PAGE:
True story here.
I had been thinking about embarking on a yoga teacher training program for years, but each time an enrollment period came about, I had a million reasons not to do it. And they all came down to the fact I really wasn’t moved to teach yoga to the kinds of folks with whom I practiced. Nothing against my fellow yogis, but they strike me as the types of people who don’t need much, and certainly don’t need it from me.
I continued scoping out teacher training programs, I even signed up for one – ironically enough, my current TT with FlorYoga in Jersey City – but when it was time to get serious about payments and books, I again put off the training. Then in early spring of this year I read an article in Runner’s Magazine about a runner who started a program in a women’s prison in Alaska and the profound effect running had on the inmates, the joy running provided in a world full of trauma, the inner peace the women experienced when their feet hit the track, the overall increase in self-worth. And just like that, everything came to an abrupt standstill. Pieces that had been so scattered in my mind fit together in a perfect jigsaw. All the mess and uncertainty cleared. If I was going to teach, then it was going to be for the men, women, and children who fill our correctional facilities.
I closed the magazine and started searching the web for yoga programs in prisons and juvenile detention facilities. It was during those initial hours of research that I came across Liberation Prison Yoga, an organization in NYC whose mission is to “support incarcerated individuals with the tools to survive the stress of pre-trial, prison, and re-entry into society to emerge with real world readiness skills through yoga and mindfulness.” I finally found my motivator. I emailed the head of my current teacher training program, made sure she still wanted me in her class, and the rest is history.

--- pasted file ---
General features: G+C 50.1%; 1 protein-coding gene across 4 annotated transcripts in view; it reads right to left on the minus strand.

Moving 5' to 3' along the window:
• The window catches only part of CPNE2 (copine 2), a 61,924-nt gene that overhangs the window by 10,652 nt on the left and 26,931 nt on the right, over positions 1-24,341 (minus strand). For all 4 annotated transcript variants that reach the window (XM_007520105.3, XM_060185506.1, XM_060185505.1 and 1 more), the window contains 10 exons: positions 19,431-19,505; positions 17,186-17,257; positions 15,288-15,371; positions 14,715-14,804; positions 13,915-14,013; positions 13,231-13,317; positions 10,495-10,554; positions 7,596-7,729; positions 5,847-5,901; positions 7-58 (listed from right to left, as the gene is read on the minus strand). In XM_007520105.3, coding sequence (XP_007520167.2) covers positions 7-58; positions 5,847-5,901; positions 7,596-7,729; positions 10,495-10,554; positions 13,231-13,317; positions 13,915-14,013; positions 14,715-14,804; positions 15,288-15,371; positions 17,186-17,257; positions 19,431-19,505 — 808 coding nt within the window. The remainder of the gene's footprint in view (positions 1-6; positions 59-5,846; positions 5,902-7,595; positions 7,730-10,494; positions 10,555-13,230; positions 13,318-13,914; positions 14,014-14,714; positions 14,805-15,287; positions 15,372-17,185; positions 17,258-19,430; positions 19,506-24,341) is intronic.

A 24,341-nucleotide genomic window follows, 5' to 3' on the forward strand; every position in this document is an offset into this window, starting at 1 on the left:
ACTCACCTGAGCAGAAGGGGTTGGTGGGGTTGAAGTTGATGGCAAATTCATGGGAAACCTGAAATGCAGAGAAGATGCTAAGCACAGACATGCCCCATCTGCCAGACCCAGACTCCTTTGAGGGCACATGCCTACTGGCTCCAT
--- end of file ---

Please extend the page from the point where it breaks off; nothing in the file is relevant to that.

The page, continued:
I will complete my 200 hour teacher training this December, and in late January will complete a two-day prison yoga training with LPY. Which won’t promise me a position with them, but will certainly enable me to apply for one. And trust that completed application will be in their inbox bright and early February 1st.
In the meanwhile, and to support LPY in their current fundraising campaign leading up to December 3rd’s Giving Tuesday, I am donating $20 every month to LPY to help change the system from within. What about you?
You don’t have to give the same amount, but if you believe in donating to good causes, I ask that you make LPY one of them. Any amount helps, and every donation is tax deductible. THIS. IS. THE. GOOD. WORK. This is the tough work, the punch-you-in-the-gut work, the kind of work that makes a difference. No matter how you feel about crime and punishment, right and wrong, the fact of the matter is a life incarcerated is a life filled with stress and trauma, the kinds of which we on the outside cannot imagine. Organizations like LPY aim to ease some of that for the men, women, and children imprisoned across our country. So please, donate today, and help LPY help someone in serious need of some time on the mat.